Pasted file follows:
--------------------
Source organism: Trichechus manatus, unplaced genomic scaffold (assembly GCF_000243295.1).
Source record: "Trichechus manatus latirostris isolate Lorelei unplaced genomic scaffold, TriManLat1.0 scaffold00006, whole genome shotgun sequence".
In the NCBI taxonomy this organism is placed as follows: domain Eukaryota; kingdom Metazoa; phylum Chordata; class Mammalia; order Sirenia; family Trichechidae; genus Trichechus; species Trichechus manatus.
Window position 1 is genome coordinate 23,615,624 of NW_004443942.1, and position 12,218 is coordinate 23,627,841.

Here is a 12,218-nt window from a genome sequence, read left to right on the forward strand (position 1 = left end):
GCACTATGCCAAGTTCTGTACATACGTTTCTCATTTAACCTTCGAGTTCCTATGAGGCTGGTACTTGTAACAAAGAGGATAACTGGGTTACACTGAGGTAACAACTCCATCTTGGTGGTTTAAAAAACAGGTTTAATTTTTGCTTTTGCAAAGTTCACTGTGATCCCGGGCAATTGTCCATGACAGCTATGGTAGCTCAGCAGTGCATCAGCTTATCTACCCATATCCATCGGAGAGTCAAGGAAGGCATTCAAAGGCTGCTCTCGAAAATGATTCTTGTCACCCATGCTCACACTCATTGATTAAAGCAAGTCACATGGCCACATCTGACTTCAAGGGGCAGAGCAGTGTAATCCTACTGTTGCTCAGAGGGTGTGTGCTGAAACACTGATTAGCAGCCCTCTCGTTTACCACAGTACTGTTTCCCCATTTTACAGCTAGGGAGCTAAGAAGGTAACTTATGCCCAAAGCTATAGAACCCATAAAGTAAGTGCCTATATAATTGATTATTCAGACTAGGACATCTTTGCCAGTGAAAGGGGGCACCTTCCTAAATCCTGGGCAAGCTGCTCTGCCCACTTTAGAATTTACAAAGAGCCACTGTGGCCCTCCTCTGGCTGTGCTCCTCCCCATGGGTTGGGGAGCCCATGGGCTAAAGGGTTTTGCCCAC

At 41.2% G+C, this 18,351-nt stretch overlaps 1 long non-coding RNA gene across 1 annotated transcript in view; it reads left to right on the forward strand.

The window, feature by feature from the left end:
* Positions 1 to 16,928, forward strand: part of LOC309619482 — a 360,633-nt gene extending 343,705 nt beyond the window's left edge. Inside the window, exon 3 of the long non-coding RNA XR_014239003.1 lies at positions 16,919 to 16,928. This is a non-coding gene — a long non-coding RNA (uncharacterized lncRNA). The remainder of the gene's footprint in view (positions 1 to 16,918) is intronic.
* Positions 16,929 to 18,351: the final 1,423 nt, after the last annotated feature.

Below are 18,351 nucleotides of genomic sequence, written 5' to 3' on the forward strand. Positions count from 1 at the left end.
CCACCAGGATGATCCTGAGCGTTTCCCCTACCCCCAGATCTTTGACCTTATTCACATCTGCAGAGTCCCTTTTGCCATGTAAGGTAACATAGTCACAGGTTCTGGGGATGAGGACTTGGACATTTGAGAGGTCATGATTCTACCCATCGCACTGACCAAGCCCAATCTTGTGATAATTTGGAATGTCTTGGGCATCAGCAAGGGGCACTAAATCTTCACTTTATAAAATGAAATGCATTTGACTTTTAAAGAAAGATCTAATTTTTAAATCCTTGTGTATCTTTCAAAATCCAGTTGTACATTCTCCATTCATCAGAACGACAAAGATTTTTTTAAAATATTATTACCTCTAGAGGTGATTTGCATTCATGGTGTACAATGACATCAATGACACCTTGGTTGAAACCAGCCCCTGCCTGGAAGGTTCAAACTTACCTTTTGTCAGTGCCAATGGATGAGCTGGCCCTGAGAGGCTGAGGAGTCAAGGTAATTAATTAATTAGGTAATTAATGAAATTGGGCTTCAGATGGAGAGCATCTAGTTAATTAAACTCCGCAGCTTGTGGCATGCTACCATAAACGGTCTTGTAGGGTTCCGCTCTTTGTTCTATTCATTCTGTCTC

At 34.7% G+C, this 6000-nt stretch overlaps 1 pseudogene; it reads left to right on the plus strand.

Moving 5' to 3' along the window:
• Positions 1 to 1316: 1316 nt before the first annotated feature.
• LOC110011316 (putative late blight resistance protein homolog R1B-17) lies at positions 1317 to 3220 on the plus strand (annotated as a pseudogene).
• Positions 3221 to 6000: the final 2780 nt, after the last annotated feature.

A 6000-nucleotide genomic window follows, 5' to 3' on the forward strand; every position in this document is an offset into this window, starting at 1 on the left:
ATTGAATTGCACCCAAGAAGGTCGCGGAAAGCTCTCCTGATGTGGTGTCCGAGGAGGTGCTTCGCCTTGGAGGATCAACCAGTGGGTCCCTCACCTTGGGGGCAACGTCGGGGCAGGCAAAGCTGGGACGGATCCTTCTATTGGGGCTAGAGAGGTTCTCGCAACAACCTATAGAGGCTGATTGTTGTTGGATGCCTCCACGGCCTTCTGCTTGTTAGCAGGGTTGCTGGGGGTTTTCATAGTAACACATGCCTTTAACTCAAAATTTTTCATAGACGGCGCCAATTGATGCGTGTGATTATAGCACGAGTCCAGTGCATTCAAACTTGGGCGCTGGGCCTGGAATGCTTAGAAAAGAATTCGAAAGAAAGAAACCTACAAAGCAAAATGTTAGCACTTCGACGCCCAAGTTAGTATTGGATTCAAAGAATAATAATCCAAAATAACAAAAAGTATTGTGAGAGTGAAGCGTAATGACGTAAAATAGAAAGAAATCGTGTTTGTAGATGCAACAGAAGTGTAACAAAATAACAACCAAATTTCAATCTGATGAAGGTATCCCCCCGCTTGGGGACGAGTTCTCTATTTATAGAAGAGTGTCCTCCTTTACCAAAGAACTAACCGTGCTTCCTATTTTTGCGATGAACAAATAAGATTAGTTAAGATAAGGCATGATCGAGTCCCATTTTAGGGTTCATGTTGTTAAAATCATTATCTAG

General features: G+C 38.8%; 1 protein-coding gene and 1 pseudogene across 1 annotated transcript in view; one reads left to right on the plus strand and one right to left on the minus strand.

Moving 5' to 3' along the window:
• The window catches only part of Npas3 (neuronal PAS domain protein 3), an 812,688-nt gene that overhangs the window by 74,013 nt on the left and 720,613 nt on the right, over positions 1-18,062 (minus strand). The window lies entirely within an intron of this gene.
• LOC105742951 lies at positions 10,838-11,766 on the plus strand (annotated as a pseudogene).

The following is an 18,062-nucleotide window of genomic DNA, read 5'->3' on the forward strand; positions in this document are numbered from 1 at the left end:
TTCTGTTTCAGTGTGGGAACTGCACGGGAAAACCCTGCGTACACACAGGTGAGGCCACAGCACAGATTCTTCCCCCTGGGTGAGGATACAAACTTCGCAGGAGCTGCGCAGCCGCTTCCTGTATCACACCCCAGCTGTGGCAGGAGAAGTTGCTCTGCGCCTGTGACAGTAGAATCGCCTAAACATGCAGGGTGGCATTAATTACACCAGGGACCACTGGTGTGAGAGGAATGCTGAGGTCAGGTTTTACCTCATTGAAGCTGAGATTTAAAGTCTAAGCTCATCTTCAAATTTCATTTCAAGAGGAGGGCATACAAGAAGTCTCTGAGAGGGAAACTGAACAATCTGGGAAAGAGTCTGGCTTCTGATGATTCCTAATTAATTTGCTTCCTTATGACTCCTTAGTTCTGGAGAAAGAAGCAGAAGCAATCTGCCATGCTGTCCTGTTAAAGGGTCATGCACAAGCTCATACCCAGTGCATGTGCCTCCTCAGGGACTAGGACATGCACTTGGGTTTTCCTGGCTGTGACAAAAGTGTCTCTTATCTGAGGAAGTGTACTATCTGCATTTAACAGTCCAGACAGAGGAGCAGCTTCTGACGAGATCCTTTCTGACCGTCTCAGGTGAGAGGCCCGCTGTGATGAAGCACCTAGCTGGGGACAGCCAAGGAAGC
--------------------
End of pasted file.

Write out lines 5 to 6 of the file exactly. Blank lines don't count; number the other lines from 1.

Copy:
Here is a 12,218-nt window from a genome sequence, read left to right on the forward strand (position 1 = left end):
GCACTATGCCAAGTTCTGTACATACGTTTCTCATTTAACCTTCGAGTTCCTATGAGGCTGGTACTTGTAACAAAGAGGATAACTGGGTTACACTGAGGTAACAACTCCATCTTGGTGGTTTAAAAAACAGGTTTAATTTTTGCTTTTGCAAAGTTCACTGTGATCCCGGGCAATTGTCCATGACAGCTATGGTAGCTCAGCAGTGCATCAGCTTATCTACCCATATCCATCGGAGAGTCAAGGAAGGCATTCAAAGGCTGCTCTCGAAAATGATTCTTGTCACCCATGCTCACACTCATTGATTAAAGCAAGTCACATGGCCACATCTGACTTCAAGGGGCAGAGCAGTGTAATCCTACTGTTGCTCAGAGGGTGTGTGCTGAAACACTGATTAGCAGCCCTCTCGTTTACCACAGTACTGTTTCCCCATTTTACAGCTAGGGAGCTAAGAAGGTAACTTATGCCCAAAGCTATAGAACCCATAAAGTAAGTGCCTATATAATTGATTATTCAGACTAGGACATCTTTGCCAGTGAAAGGGGGCACCTTCCTAAATCCTGGGCAAGCTGCTCTGCCCACTTTAGAATTTACAAAGAGCCACTGTGGCCCTCCTCTGGCTGTGCTCCTCCCCATGGGTTGGGGAGCCCATGGGCTAAAGGGTTTTGCCCAC